There's a particular rush of adrenaline when the odd are stacked against you, whether in life or in games.
You're cornered, with very little resources at your disposal. Meanwhile, your adversaries increase in numbers and are closing in on you. At the very last minute, you craft a diabolical plan to give you just enough breathing room for your next move. With that drop of hope, you build your momentum larger and larger, until you've exploded into a tyrannical fit of rage, decimating your foes in its wake.
(Locks doors and windows.)
How does this translates well as a board game? Two words: Castle Panic.
It really does aptly sum up the game. You're in a "castle," and you will "panic." You're in charged of defending a castle smack dab in the middle of goblin territory (a poor choice in location), and all you need to do is survive through the waves of enemies intact.
(Peeps through blinds with binoculars.)
Your castle is surrounded by 6 quadrants, each with a starting monster at the start of the game. Your defense consists of card you draw from a deck, which ranges from an archer, knight, swordsman, and hero, each with varying attack ranges. The board is divided into concentric circles, like landing lights towards your castle in the middle there. And your attack cards specifically target certain arcs. It's up to you to calculate your attacks accordingly as the enemy approaches from all sides.
A "Pandemic" of Enemies
The "panic" part of the game comes from the enemies and their advances. At the end of every player's turn, more enemies spawn on the board, drawn randomly from the pile, and placed on the board. Then, all enemies will advance towards the castle by one region. So, for every turn you do not successfully kill an enemy, that's one more move they gain towards destroying your castle.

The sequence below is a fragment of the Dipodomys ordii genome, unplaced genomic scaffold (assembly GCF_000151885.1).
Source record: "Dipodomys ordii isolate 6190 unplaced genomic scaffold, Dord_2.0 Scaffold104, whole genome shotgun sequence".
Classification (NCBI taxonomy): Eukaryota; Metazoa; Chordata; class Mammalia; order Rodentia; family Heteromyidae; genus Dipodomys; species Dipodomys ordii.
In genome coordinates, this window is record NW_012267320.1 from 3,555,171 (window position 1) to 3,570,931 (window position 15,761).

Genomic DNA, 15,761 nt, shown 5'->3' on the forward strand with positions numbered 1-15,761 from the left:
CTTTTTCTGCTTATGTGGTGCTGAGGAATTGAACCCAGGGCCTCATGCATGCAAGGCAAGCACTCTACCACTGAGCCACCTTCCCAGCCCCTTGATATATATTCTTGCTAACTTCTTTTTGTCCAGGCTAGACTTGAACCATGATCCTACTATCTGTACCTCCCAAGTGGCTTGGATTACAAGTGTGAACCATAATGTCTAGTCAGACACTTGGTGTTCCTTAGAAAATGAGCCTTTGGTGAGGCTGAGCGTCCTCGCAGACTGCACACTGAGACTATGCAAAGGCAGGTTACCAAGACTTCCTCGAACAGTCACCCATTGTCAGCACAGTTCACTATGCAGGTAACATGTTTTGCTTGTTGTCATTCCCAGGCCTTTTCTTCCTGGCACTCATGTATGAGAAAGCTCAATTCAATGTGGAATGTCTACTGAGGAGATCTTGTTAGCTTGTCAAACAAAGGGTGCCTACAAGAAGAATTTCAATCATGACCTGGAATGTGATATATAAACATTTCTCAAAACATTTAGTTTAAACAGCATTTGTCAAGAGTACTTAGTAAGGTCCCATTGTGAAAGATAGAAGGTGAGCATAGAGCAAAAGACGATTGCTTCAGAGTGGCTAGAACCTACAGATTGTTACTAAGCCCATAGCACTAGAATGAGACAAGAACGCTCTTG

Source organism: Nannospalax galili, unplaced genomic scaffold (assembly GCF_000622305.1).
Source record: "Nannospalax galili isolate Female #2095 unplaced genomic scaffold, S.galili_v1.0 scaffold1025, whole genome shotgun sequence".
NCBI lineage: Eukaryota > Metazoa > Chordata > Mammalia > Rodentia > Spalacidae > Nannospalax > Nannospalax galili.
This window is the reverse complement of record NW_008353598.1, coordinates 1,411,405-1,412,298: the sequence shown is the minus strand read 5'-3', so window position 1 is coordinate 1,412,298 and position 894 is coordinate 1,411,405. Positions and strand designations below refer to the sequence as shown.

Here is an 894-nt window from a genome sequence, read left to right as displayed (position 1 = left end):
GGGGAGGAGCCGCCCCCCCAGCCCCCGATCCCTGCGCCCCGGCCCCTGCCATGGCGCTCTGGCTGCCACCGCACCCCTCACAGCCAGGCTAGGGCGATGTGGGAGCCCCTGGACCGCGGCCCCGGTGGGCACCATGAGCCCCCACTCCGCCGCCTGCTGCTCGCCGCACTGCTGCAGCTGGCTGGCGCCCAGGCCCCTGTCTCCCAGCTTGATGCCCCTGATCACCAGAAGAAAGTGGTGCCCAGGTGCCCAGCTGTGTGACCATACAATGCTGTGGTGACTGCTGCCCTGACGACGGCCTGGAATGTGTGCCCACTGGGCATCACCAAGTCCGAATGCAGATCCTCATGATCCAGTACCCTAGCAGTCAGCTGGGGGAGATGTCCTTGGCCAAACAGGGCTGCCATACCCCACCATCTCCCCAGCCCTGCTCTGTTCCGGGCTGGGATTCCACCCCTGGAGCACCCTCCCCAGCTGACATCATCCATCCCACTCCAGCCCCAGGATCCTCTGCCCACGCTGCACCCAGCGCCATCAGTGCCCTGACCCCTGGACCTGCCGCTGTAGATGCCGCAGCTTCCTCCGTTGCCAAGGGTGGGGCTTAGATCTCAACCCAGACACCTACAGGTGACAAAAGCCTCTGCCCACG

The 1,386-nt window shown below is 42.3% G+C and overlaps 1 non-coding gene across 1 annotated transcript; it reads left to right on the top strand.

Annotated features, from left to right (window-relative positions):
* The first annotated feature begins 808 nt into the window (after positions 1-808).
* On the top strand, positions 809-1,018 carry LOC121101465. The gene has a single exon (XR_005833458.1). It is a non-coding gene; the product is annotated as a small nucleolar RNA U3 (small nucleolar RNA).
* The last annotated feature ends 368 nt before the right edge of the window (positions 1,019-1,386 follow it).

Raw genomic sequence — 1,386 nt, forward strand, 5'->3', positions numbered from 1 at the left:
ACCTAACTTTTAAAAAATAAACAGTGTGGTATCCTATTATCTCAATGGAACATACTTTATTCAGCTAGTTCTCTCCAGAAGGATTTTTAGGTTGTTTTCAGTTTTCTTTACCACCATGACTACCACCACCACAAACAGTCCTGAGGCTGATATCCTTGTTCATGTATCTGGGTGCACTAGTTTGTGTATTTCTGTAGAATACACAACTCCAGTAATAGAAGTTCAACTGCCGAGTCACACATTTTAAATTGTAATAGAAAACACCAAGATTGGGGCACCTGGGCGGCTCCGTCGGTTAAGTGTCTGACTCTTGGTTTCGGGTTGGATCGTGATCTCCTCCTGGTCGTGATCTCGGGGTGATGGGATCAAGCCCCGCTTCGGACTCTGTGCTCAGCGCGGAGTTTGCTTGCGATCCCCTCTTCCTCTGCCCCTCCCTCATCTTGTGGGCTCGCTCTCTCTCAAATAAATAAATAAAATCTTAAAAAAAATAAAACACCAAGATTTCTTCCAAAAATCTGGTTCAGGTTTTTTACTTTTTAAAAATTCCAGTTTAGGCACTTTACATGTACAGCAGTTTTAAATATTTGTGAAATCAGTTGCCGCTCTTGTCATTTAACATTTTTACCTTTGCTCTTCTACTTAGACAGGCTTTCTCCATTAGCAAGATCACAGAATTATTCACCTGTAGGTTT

(Gathers weapons to the table.)
DEFENSE *clap clap clap* DEFENSE *clap clap clap*
Your castle, however, is not a complete loss. Your tower sections are each protected by a wall section, which will absorb one attack from (or deal one blow to) the enemy. However, once a wall is destroyed, it's gone from the game. You can, however, reconstruct walls, but it will require someone to play a brick card and a mortar card on their turn.
(Flips table to side and barricades door.)
Okay, Seems Simple Enough. I Think We Can...
You know, there are also other tokens there besides monsters. There are plagues which wipe out certain cards in one go, boulders that can damage both enemies and castles alike, and tokens that force users to draw MORE tokens.
Oh yeah, and one more thing - there are boss monsters; monsters that, when revealed, will cause additional pain to the board. One is general-like and will automatically add an additional movement to all goblins on the board upon arrival.
And before you can take that next breath, don't forget that you must endure through ALL of this in order to win the game. You must survive through all the enemies, plagues, boulders, and bosses, AND be the last one standing in the end, with any part of your castle still standing.
(Props up weapons on window sills.)
Think You Can Do It?
As a team, you can always trade cards with other players to get the most out of your strategy, but it's a nice challenge playing it solo. I've had times when only 2/6 of my towers were standing, and I had no more walls. But be careful of this false sense of confidence, for there is an expansion The Wizard's Tower.
How Much Harder Can an Expansion Be?
Well, let's see...some monsters are swapped out with others, a tower wall is replaced with the wizard's tower, and the difficulty gets ramped up to 11. Not only do you have new monsters to defend against and new wizard cards to dole out attacks, but you also have more boss monsters to deal with! And with a larger pool of boss monsters, you're only exposed to a few...so you don't even know who may pop up in your game!
As an example of how hard Castle Panic with the expansion can be, I once played one game and forfeited after the first turn. After one turn, I more than doubled the initial 6-monster start to a whopping 13 monsters. With a really poor hand, I just walked away.
Even the designer, Justin De Witt, finds playing the game solo to be a difficult feat. I got to meet him earlier this year at my local FLGS, and he agreed that even he himself can't win most of the time when playing his own game with its expansion!
(Grabs quiver of arrows.)
Overall, Castle Panic is a great game to own, whether you're playing on your own or with others. The only random chance is the appearance of monsters all around you, and that varies from game to game, making each one a story to tell. Now, if you'll excuse me, I need to protect my house from those solicitors coming our way.